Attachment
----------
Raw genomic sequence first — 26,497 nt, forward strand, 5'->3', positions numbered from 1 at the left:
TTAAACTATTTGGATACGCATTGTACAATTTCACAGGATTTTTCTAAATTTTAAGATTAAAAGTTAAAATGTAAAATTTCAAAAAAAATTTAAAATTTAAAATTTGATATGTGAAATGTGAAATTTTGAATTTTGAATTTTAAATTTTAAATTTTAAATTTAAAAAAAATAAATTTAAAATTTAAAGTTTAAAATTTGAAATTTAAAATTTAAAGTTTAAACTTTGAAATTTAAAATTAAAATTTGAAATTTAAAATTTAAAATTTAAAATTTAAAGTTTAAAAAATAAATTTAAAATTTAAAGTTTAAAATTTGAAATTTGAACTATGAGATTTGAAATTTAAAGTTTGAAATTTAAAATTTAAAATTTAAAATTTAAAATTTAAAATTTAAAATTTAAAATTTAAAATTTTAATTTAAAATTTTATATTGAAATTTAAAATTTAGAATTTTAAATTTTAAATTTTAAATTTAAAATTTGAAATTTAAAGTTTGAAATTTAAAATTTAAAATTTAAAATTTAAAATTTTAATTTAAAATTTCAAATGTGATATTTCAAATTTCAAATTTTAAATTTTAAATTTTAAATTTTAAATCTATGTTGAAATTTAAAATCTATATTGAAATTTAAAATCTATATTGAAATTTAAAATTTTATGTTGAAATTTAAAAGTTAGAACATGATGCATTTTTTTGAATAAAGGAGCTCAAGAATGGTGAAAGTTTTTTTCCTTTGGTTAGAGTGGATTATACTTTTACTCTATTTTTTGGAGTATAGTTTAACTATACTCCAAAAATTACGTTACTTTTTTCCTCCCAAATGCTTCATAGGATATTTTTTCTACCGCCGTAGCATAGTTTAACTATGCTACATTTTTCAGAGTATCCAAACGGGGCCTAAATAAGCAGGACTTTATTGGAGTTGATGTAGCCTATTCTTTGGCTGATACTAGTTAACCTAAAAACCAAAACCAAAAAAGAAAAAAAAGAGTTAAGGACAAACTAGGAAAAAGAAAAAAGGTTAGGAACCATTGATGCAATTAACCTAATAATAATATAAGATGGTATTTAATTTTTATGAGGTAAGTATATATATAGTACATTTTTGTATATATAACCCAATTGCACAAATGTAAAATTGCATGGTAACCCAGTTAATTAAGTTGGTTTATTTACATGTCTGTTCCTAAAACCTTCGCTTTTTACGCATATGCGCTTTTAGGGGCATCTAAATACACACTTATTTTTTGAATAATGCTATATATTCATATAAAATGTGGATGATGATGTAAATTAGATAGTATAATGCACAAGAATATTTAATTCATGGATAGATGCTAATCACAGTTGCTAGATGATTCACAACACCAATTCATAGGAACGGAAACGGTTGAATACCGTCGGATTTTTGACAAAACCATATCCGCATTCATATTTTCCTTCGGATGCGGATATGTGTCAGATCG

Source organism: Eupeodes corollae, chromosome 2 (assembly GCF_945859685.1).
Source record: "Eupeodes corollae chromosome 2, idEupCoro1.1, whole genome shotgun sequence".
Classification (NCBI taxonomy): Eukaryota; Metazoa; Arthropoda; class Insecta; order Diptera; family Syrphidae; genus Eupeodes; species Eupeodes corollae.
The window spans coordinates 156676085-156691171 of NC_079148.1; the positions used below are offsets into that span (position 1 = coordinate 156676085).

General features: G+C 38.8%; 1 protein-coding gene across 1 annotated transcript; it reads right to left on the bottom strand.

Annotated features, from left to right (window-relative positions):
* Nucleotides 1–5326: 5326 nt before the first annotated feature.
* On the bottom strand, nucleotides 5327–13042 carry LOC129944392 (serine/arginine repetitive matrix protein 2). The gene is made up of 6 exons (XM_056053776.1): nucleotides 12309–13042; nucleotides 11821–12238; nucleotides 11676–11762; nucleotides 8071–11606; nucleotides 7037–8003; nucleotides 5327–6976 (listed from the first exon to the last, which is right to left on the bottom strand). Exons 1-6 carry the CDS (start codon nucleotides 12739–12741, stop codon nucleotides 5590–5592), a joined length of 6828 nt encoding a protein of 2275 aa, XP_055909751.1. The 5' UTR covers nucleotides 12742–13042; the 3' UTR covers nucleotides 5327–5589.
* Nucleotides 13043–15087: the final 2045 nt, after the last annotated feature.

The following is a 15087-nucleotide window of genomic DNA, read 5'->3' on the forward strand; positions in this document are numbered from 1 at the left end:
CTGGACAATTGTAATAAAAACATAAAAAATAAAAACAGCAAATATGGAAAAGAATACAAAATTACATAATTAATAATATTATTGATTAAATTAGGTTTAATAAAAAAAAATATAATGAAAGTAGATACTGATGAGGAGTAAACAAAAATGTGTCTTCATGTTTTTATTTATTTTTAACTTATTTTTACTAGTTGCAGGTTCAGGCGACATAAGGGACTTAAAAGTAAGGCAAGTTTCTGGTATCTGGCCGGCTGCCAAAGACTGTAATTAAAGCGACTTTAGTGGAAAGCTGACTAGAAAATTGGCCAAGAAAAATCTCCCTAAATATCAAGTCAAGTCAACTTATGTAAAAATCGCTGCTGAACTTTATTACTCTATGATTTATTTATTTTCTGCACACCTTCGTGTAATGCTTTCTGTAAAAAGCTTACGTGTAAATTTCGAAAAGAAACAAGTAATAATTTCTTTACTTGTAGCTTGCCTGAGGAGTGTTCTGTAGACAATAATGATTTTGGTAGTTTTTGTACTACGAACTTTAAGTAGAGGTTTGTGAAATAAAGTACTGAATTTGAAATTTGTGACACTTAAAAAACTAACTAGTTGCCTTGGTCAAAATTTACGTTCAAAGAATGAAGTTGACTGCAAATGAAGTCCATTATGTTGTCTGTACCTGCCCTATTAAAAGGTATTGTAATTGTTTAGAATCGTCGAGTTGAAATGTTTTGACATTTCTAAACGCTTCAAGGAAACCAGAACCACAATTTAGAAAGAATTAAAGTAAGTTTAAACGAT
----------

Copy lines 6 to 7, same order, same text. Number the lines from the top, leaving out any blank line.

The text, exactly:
The window spans coordinates 156676085-156691171 of NC_079148.1; the positions used below are offsets into that span (position 1 = coordinate 156676085).

General features: G+C 38.8%; 1 protein-coding gene across 1 annotated transcript; it reads right to left on the bottom strand.